In this conversation Dr Bruce Linton describes the four stages of fatherhood and why dads who regularly share their challenges and celebrations with other men are more comfortable in their parenting.
Bruce Linton is a family therapist in California, US, who supports fathers of younger children through a bundle of great resources at Father’s Forum. In our conversation Bruce shared some wonderful stories and experiences from his work as a therapist and facilitator of dad groups over the past 25 years, and his discovery of four stages of fatherhood.
I highly recommend that you watch what Bruce has to share, to understand the four stages of fatherhood and learn what he sees as the main the benefits of support for dads. If you want a taster, look below the video for a paraphrased summary of our conversation.
Summary of the conversation and the four stages of fatherhood
What shifts for us as men when we become fathers?
Being a dad is a real opportunity for us men to open up, to become more vulnerable and available. It’s happening all over the world. We all have our own ways of doing things, but we’re all going through similar journeys, even though they differ from one culture to another.
What are the developmental stages of fatherhood?
I’ve found there are four stages of fatherhood that we may go through when we become fathers.
- The first stage of fatherhood I call the emergent phase, when something arises within us, a realization that we need other people. Understanding our dependency is the doorway to recognizing how dependent and vulnerable our children are, especially in the early years. We realize we need our band of brothers, our family, our close friends.
- The second stage is the attachment stage when we let all the pieces of our new experience come together. This stage we need time to get to know our wife as a mom and experience all our feelings over the next few months.
- The third stage is the affiliation stage. The dads in my groups and workshops feel an affiliation with other men, which supports the dads internal growth. It normalizes a lot of the anxieties we have in the early years of parenting, and we see that we’re not alone in our experiences in the transition to fatherhood.
- The fourth stage is the community stage. I see that happening when our kids are four years or older, when they are in kindergarden, pre-school or first grade. As dads we begin to feel concerned about the environment, education, global economics. ”This world and what goes outside of me is affecting my child.” The dads in my groups talk about this a lot: they are no longer focused on themselves but on a bigger world. The fourth stage marks the birth of a new humanism within us as men, where we reclaim our emotional lives that are often cut off in the modern, industrialized, fast-paced, self-interested world. Instead we feel part of a bigger community and develop a sense of our responsability towards the coming generations. This stage gives a deeper meaning to our lives.
What happens to a dad’s careers when we reach the fourth stage?
There’s an acknowledgment among fathers that we’ll be missing out if all that our work does is provide economically for our families. We want to be in the emotional arena too.
Arthur and Libby Coleman wrote a book called Earth Father Sky Father–The changing concept of fathering where they looked at parenting without gender.
What happens outside of the house they called Sky Parenting. And what happens inside the house they called Earth Parenting. The question was asked: How much work out in the world do we need as a family? How much time inside the house, at home, do we need as a family? And how do we balance earth and sky?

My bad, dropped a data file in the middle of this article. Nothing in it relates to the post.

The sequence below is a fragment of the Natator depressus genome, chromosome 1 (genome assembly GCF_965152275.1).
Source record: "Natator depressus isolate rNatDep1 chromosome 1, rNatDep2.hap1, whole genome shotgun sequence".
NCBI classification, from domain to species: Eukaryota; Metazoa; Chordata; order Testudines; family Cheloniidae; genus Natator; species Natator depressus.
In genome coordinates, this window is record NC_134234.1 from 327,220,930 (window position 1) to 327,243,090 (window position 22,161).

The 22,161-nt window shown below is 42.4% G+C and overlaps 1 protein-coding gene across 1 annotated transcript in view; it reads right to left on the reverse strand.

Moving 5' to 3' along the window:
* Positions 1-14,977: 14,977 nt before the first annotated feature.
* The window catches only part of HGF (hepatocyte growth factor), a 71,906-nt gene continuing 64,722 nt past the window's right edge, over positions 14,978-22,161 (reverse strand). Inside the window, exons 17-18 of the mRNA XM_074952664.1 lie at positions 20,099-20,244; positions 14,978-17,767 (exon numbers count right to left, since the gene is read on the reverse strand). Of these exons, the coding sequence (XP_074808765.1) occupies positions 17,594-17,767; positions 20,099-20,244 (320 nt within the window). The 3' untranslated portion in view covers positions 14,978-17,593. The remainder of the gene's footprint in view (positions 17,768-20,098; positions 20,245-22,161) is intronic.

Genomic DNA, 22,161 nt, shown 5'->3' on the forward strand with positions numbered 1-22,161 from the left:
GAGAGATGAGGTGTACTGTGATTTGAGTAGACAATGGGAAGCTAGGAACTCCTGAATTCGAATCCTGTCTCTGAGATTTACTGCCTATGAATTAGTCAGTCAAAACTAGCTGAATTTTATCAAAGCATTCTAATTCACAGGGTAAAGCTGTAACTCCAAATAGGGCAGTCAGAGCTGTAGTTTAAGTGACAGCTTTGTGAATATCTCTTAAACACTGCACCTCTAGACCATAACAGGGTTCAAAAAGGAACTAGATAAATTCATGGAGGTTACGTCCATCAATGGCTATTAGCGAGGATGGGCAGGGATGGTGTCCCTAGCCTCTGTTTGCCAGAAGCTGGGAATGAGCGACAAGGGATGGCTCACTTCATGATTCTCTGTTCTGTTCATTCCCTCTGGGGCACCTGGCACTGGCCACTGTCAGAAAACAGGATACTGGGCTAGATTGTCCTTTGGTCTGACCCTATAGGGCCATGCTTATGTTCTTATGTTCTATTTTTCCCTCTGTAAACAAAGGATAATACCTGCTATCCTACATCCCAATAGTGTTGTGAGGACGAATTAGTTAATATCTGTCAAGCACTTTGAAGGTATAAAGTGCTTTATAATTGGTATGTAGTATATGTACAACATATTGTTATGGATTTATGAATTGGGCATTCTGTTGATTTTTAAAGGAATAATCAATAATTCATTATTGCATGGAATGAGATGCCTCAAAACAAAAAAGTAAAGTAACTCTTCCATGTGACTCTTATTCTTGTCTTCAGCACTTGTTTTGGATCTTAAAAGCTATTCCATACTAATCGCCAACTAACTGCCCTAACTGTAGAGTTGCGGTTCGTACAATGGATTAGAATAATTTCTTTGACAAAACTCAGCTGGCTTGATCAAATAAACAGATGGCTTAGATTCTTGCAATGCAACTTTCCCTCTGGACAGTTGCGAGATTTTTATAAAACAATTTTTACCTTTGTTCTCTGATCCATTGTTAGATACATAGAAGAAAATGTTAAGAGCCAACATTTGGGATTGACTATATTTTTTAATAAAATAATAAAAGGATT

Each couple, each family, each father needs to find their own balance between earth and sky.
What’s most powerful for a father in receiving the support of other men?
The main benefit is an improved relationship with our partners. When we just go on our own as a couple, the pressure on the wife is very high. We want her to be our wife, our lover, our best friend, our closest confidante, the person who is there for us at all times. That’s too much to put on one person.
Dads find that hearing how other dads are struggling with work, marriage, sex, issues with their own dads, with family members, allows us to take pressure off the marriage. And we end up with much better relationships with our wives and in our roles as parents.
What is the major theme in your support groups?
The biggest theme is our relationship with our own fathers. We all have different experiences of our own fathers. And sometimes as all of us dads talk about our fathers, we bring into the room one big father from all our shared comments. Everyone contributes to defining what a caring, loving father is. It’s as if we imagine a fatherhood we all aspire to, something larger that we’re a part of.
What are some ways fathers can invite support into their lives?
My first suggestion would be to get together with 2–3 dads every other week or once a month. That could happen in a variety of ways. That’s critical, particularly in the early years. When your child is older, you start being part of a community where you are with other men pretty regularly. I’m focused on the first five years when we’re mostly on our own, and when we need other dads the most.
About Dr. Bruce Linton: Bruce Linton, MFT, PhD is the Founder of the Fathers’ Forum programs. The Fathers’ Forum offers Men’s Groups for Fathers of Young Children and workshops for expectant and new dads. He is the author of “Becoming a Dad: How Fatherhood Changes Men”. Bruce received his Ph.D. for his research on Men’s Development as Fathers. Bruce also has a private counseling practice in Berkeley, California in the USA. He specializes in working with fathers, men, and couples with young children.